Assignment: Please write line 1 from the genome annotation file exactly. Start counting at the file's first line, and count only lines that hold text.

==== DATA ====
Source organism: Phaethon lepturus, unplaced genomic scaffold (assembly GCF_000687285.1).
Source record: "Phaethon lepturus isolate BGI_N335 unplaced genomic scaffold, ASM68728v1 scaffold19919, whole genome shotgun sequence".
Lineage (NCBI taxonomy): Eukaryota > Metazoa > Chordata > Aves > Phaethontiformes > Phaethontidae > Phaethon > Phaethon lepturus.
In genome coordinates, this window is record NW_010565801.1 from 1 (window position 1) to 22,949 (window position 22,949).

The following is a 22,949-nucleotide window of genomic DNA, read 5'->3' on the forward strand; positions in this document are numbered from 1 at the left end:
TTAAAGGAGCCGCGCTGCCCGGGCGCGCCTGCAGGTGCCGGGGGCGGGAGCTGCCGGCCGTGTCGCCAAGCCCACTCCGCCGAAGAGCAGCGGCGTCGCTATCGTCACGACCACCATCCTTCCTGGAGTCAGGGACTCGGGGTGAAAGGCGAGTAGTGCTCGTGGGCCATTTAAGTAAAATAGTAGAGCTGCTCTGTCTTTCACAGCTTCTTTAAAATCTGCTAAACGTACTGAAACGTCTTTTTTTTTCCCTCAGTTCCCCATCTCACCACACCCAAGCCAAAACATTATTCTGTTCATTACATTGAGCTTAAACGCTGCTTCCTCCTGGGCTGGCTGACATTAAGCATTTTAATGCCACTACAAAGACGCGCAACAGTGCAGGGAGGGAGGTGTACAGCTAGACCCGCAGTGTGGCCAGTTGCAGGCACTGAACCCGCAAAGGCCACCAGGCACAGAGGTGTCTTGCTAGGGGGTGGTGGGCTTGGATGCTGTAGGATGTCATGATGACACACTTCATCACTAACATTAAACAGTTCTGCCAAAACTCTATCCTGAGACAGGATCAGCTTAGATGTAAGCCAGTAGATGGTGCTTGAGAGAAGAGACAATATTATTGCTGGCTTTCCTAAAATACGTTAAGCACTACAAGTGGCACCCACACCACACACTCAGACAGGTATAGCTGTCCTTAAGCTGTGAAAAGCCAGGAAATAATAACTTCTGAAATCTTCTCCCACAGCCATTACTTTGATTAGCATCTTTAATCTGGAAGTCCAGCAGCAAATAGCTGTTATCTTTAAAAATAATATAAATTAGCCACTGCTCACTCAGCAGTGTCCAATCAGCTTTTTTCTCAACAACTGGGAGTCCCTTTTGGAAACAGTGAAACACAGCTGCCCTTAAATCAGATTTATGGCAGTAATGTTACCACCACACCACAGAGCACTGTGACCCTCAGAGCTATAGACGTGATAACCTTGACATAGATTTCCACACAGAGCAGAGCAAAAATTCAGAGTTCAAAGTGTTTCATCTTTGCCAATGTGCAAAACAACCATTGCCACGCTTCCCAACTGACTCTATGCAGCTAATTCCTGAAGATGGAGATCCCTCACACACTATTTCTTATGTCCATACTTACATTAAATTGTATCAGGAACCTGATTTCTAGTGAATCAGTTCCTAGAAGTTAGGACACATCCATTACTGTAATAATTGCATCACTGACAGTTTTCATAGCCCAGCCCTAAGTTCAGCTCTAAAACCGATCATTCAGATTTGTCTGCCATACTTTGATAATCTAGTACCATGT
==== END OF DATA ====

Source organism: Phaethon lepturus, unplaced genomic scaffold (assembly GCF_000687285.1).